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Memorial Day More Than Just a Three-Day Weekend!

Memorial Day More Than Just a Three-Day Weekend!

Every year on the last Monday of May, we celebrate what is now known as Memorial Day. Most of us have come to think of Memorial Day as the official kick off three-day weekend that opens the door right into summertime. Memorial Day does however have an important history that surrounds it, along with what should be a deep reverence for why we celebrate it in the first place. Memorial Day means so much more than a three-day weekend–here’s all the facts we think that you need to know!

Why We Celebrate Memorial Day: Memorial Day is an officially sanctioned, federal holiday set aside for the specific purpose of remembering those who died while in the service of our country.

History Of Memorial Day: The celebration of Memorial Day goes back to the time just following the Civil War. The extreme carnage and loss of life that was experienced during the Civil War (Over 620,000 lives lost) made many feel that it was appropriate to honor the memory of those who had died during war through a special day of remembrance.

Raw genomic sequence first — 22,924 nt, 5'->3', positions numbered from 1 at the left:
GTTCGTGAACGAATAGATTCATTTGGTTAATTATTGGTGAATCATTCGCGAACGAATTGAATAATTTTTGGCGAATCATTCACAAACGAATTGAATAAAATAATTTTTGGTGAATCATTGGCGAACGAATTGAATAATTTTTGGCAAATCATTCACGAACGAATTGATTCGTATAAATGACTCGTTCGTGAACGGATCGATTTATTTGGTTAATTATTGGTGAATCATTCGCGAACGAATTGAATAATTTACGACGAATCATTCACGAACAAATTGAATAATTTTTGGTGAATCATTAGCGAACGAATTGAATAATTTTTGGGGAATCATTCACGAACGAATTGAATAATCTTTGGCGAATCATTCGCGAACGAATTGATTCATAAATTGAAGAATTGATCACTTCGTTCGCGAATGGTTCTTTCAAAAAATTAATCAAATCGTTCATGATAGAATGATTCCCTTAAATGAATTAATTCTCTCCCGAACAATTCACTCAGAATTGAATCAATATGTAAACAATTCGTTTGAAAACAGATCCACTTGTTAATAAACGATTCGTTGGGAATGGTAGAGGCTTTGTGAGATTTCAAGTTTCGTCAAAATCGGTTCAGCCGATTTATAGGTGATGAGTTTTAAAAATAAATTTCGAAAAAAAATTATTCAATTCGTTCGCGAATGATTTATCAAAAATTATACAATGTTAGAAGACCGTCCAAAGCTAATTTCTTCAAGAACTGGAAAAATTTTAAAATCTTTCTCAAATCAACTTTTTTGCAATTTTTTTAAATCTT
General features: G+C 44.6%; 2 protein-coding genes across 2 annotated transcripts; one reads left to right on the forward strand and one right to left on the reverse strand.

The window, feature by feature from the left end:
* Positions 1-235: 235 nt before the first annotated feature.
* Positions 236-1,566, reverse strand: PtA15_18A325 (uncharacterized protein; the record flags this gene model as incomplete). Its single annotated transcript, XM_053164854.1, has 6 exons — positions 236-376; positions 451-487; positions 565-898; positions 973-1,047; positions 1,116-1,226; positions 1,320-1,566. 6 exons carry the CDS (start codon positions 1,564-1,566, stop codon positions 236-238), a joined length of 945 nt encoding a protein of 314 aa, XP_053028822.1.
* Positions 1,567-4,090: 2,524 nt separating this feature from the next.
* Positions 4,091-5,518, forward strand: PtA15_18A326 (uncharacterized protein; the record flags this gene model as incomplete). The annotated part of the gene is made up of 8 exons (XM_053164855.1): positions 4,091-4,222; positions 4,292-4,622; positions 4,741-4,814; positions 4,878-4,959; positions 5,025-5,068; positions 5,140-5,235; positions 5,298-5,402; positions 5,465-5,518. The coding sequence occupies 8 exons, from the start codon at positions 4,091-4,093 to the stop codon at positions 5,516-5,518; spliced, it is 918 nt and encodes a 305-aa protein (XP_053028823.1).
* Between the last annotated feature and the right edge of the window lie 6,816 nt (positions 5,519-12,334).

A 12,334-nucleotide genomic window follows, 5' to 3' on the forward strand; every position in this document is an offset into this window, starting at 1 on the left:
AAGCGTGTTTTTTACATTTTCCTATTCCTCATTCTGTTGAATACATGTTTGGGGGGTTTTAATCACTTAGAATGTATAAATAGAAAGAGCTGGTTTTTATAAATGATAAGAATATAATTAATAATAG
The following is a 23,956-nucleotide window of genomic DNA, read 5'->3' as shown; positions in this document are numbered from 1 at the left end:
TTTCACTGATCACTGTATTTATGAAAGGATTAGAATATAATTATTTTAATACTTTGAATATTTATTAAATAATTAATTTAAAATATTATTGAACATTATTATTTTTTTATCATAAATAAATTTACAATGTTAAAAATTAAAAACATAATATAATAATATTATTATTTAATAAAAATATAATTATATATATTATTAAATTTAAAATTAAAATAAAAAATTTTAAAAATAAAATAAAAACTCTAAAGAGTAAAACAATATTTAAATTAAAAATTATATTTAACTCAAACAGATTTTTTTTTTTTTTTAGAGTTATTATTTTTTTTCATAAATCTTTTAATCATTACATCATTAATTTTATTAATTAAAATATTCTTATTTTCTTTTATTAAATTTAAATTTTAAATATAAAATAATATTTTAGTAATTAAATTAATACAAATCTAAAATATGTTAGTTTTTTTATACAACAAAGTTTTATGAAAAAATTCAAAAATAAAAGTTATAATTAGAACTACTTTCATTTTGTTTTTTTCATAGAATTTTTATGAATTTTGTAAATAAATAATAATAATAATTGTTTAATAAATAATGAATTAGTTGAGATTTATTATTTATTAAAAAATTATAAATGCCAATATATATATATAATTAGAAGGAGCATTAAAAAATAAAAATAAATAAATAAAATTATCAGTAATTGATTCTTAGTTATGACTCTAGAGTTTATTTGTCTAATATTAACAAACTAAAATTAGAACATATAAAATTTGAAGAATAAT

Decoration Day: Because of the fact that soldiers graves were “decorated” with flowers, wreaths and flags on this special day of remembrance, originally Memorial Day was actually called Decoration Day. The name was changed officially to Memorial Day in 1967.

Memorial Day Traditions: There are many ways you can celebrate Memorial Day. Obviously visiting the graves of fallen soldiers is the most obvious, appropriate and traditional way to do this, the most popular things to leave on the graves of soldiers being flowers and American Flags. Flying an American flag in front of your home is also a great way to get into the spirit of Memorial Day. Traditionally, the most appropriate way to fly your flag on Memorial Day is to fly it at half-mast until noon and then at noon raise it to full mast and leave it there until sunset. In some places, you may see poppies being worn on lapels. The wearing of poppies is a tradition that began in 1915 after a volunteer war worker named Moina Michael started a campaign to make the poppy a traditional remembrance symbol that paid homage to war veterans.

Take a Moment: In the year 2000, Congress established what is now known as a National Moment of Remembrance. At 3:00 p.m. (local time), wherever you are on Memorial Day, American citizens are asked to pause for one minute as an act demonstrating national unity. Why 3:00? It is thought that at 3:00 p.m. on Memorial Day, most Americans are fully engaged in, as well as enjoying their many freedoms while celebrating this national holiday. Be sure to take a moment to silently honor those men and women who gave up their own “tomorrow” so that you can enjoy your “today”.

Happy Memorial Day from The Seasonal Shop!

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